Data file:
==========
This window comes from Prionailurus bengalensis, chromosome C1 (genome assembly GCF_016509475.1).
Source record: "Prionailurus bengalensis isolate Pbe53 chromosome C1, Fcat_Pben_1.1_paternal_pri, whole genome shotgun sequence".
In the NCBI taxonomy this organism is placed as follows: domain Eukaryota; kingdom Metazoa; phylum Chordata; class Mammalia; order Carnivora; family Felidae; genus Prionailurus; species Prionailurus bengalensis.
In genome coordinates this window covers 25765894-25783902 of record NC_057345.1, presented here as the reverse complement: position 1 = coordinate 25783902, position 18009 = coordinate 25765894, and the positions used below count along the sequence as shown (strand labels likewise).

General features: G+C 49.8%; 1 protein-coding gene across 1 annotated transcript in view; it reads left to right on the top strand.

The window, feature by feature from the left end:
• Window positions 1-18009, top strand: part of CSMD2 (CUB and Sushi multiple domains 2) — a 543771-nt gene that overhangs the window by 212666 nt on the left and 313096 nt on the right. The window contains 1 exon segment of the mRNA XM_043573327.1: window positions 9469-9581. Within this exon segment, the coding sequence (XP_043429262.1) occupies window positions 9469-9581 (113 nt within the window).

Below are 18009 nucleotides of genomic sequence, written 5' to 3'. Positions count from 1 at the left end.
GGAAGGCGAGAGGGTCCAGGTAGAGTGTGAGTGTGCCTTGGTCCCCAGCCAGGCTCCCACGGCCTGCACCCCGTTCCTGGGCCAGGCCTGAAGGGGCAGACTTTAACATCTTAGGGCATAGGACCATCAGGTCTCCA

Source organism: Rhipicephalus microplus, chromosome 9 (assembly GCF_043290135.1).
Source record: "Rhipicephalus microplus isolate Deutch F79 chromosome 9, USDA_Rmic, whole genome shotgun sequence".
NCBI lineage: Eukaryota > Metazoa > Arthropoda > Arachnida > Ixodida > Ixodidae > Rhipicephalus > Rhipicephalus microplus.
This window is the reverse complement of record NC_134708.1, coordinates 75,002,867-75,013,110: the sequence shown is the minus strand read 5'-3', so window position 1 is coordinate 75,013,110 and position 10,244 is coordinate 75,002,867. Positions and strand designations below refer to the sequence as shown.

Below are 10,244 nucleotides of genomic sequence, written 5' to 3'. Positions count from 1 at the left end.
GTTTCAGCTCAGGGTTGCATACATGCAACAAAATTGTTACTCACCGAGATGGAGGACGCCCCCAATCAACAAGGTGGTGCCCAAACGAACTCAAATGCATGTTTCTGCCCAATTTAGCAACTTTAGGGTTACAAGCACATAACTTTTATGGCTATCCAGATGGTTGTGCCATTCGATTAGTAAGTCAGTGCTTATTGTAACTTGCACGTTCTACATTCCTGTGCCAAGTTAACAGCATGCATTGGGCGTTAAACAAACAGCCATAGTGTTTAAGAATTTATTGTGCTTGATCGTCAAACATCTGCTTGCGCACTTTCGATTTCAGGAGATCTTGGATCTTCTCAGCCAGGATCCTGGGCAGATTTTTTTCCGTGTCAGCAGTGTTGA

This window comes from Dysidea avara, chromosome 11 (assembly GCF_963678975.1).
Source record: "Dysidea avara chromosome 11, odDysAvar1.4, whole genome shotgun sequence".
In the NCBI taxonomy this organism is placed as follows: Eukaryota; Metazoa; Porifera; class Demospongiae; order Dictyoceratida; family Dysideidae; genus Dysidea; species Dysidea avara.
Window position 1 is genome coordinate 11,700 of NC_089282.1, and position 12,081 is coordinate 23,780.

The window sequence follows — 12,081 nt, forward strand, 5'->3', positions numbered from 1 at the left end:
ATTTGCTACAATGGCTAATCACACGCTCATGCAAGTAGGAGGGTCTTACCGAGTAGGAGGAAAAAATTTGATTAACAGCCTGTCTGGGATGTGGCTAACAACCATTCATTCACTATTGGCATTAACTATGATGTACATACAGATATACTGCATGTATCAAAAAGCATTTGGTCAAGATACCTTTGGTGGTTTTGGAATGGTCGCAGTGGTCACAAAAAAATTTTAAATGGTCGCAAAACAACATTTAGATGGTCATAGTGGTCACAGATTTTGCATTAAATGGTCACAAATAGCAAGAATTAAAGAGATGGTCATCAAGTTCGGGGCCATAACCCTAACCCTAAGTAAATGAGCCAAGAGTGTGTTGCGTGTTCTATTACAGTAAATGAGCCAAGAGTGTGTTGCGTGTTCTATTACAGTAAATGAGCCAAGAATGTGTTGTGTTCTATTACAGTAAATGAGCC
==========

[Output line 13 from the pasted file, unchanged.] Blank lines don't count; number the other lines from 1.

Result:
This window is the reverse complement of record NC_134708.1, coordinates 75,002,867-75,013,110: the sequence shown is the minus strand read 5'-3', so window position 1 is coordinate 75,013,110 and position 10,244 is coordinate 75,002,867. Positions and strand designations below refer to the sequence as shown.